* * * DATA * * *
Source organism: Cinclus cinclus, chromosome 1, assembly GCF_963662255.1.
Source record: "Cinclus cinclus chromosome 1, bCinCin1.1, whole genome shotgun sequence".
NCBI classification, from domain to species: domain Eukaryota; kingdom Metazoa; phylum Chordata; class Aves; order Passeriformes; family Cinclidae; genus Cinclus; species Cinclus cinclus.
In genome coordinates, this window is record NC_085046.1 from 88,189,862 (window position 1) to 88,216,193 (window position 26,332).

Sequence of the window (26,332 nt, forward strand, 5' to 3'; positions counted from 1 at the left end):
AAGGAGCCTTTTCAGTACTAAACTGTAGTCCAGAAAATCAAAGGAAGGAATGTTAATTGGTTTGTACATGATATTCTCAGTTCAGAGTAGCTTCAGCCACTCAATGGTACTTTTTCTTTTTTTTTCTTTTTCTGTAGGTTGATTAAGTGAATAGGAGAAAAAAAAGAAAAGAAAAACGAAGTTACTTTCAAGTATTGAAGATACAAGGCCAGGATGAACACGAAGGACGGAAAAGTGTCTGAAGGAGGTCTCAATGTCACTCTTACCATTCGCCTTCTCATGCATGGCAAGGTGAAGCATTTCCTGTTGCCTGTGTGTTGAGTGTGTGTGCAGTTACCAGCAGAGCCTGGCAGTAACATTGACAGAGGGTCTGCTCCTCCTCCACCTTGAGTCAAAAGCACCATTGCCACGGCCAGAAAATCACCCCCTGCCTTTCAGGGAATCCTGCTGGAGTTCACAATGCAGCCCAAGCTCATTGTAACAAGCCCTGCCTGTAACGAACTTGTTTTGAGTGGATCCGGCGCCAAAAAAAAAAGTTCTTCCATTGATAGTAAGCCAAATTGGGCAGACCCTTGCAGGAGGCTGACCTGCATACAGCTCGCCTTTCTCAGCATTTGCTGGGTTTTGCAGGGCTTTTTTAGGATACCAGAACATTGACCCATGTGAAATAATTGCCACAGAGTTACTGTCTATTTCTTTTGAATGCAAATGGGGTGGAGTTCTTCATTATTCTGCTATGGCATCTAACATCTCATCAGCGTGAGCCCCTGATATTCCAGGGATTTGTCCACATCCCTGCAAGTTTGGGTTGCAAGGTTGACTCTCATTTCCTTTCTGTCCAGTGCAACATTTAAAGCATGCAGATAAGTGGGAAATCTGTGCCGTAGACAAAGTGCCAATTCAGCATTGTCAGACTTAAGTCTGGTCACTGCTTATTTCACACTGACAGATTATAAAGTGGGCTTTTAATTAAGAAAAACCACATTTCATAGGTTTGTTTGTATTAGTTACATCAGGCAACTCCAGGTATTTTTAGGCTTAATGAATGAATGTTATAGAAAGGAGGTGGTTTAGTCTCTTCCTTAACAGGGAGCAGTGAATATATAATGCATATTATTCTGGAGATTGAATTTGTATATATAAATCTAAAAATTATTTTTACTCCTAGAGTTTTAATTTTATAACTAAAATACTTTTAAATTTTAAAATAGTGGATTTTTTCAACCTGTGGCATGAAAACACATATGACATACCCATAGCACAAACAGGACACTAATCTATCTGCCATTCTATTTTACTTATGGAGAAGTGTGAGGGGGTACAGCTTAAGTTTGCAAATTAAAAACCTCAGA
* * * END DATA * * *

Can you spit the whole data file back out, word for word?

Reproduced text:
Source organism: Cinclus cinclus, chromosome 1, assembly GCF_963662255.1.
Source record: "Cinclus cinclus chromosome 1, bCinCin1.1, whole genome shotgun sequence".
NCBI classification, from domain to species: domain Eukaryota; kingdom Metazoa; phylum Chordata; class Aves; order Passeriformes; family Cinclidae; genus Cinclus; species Cinclus cinclus.
In genome coordinates, this window is record NC_085046.1 from 88,189,862 (window position 1) to 88,216,193 (window position 26,332).

Sequence of the window (26,332 nt, forward strand, 5' to 3'; positions counted from 1 at the left end):
AAGGAGCCTTTTCAGTACTAAACTGTAGTCCAGAAAATCAAAGGAAGGAATGTTAATTGGTTTGTACATGATATTCTCAGTTCAGAGTAGCTTCAGCCACTCAATGGTACTTTTTCTTTTTTTTTCTTTTTCTGTAGGTTGATTAAGTGAATAGGAGAAAAAAAAGAAAAGAAAAACGAAGTTACTTTCAAGTATTGAAGATACAAGGCCAGGATGAACACGAAGGACGGAAAAGTGTCTGAAGGAGGTCTCAATGTCACTCTTACCATTCGCCTTCTCATGCATGGCAAGGTGAAGCATTTCCTGTTGCCTGTGTGTTGAGTGTGTGTGCAGTTACCAGCAGAGCCTGGCAGTAACATTGACAGAGGGTCTGCTCCTCCTCCACCTTGAGTCAAAAGCACCATTGCCACGGCCAGAAAATCACCCCCTGCCTTTCAGGGAATCCTGCTGGAGTTCACAATGCAGCCCAAGCTCATTGTAACAAGCCCTGCCTGTAACGAACTTGTTTTGAGTGGATCCGGCGCCAAAAAAAAAAGTTCTTCCATTGATAGTAAGCCAAATTGGGCAGACCCTTGCAGGAGGCTGACCTGCATACAGCTCGCCTTTCTCAGCATTTGCTGGGTTTTGCAGGGCTTTTTTAGGATACCAGAACATTGACCCATGTGAAATAATTGCCACAGAGTTACTGTCTATTTCTTTTGAATGCAAATGGGGTGGAGTTCTTCATTATTCTGCTATGGCATCTAACATCTCATCAGCGTGAGCCCCTGATATTCCAGGGATTTGTCCACATCCCTGCAAGTTTGGGTTGCAAGGTTGACTCTCATTTCCTTTCTGTCCAGTGCAACATTTAAAGCATGCAGATAAGTGGGAAATCTGTGCCGTAGACAAAGTGCCAATTCAGCATTGTCAGACTTAAGTCTGGTCACTGCTTATTTCACACTGACAGATTATAAAGTGGGCTTTTAATTAAGAAAAACCACATTTCATAGGTTTGTTTGTATTAGTTACATCAGGCAACTCCAGGTATTTTTAGGCTTAATGAATGAATGTTATAGAAAGGAGGTGGTTTAGTCTCTTCCTTAACAGGGAGCAGTGAATATATAATGCATATTATTCTGGAGATTGAATTTGTATATATAAATCTAAAAATTATTTTTACTCCTAGAGTTTTAATTTTATAACTAAAATACTTTTAAATTTTAAAATAGTGGATTTTTTCAACCTGTGGCATGAAAACACATATGACATACCCATAGCACAAACAGGACACTAATCTATCTGCCATTCTATTTTACTTATGGAGAAGTGTGAGGGGGTACAGCTTAAGTTTGCAAATTAAAAACCTCAGA